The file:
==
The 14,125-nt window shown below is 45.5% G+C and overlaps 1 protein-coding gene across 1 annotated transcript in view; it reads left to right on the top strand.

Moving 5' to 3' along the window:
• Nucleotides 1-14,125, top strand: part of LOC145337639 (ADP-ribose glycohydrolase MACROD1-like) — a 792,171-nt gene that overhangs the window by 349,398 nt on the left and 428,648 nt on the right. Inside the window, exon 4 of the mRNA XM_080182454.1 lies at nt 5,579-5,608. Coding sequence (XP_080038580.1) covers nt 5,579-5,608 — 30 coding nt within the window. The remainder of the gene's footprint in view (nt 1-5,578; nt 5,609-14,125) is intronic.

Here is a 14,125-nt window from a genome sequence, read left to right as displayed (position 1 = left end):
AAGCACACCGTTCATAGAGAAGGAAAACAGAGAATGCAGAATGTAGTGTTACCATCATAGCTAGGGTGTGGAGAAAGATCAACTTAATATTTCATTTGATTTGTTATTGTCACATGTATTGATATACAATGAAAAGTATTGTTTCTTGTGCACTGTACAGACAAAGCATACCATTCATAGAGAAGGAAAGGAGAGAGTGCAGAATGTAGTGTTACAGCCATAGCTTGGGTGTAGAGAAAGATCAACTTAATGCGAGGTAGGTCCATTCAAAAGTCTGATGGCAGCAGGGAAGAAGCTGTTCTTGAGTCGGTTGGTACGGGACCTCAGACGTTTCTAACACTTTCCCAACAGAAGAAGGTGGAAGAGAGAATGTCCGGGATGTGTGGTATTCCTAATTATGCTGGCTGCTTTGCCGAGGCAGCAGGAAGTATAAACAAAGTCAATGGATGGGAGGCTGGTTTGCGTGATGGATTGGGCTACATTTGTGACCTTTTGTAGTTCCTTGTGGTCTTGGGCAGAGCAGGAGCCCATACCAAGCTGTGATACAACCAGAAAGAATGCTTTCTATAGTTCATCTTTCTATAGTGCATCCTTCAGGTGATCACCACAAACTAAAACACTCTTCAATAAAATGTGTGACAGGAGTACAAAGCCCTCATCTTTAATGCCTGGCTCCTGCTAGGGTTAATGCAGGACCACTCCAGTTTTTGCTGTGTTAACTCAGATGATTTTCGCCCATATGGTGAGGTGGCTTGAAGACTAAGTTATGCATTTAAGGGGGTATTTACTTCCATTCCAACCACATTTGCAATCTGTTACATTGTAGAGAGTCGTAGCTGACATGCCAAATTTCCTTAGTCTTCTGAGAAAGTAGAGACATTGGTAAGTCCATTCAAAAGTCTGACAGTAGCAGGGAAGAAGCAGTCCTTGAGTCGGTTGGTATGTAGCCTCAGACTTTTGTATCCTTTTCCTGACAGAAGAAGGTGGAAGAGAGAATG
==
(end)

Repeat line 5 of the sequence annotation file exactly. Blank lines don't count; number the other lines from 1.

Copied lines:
AAGCACACCGTTCATAGAGAAGGAAAACAGAGAATGCAGAATGTAGTGTTACCATCATAGCTAGGGTGTGGAGAAAGATCAACTTAATATTTCATTTGATTTGTTATTGTCACATGTATTGATATACAATGAAAAGTATTGTTTCTTGTGCACTGTACAGACAAAGCATACCATTCATAGAGAAGGAAAGGAGAGAGTGCAGAATGTAGTGTTACAGCCATAGCTTGGGTGTAGAGAAAGATCAACTTAATGCGAGGTAGGTCCATTCAAAAGTCTGATGGCAGCAGGGAAGAAGCTGTTCTTGAGTCGGTTGGTACGGGACCTCAGACGTTTCTAACACTTTCCCAACAGAAGAAGGTGGAAGAGAGAATGTCCGGGATGTGTGGTATTCCTAATTATGCTGGCTGCTTTGCCGAGGCAGCAGGAAGTATAAACAAAGTCAATGGATGGGAGGCTGGTTTGCGTGATGGATTGGGCTACATTTGTGACCTTTTGTAGTTCCTTGTGGTCTTGGGCAGAGCAGGAGCCCATACCAAGCTGTGATACAACCAGAAAGAATGCTTTCTATAGTTCATCTTTCTATAGTGCATCCTTCAGGTGATCACCACAAACTAAAACACTCTTCAATAAAATGTGTGACAGGAGTACAAAGCCCTCATCTTTAATGCCTGGCTCCTGCTAGGGTTAATGCAGGACCACTCCAGTTTTTGCTGTGTTAACTCAGATGATTTTCGCCCATATGGTGAGGTGGCTTGAAGACTAAGTTATGCATTTAAGGGGGTATTTACTTCCATTCCAACCACATTTGCAATCTGTTACATTGTAGAGAGTCGTAGCTGACATGCCAAATTTCCTTAGTCTTCTGAGAAAGTAGAGACATTGGTAAGTCCATTCAAAAGTCTGACAGTAGCAGGGAAGAAGCAGTCCTTGAGTCGGTTGGTATGTAGCCTCAGACTTTTGTATCCTTTTCCTGACAGAAGAAGGTGGAAGAGAGAATG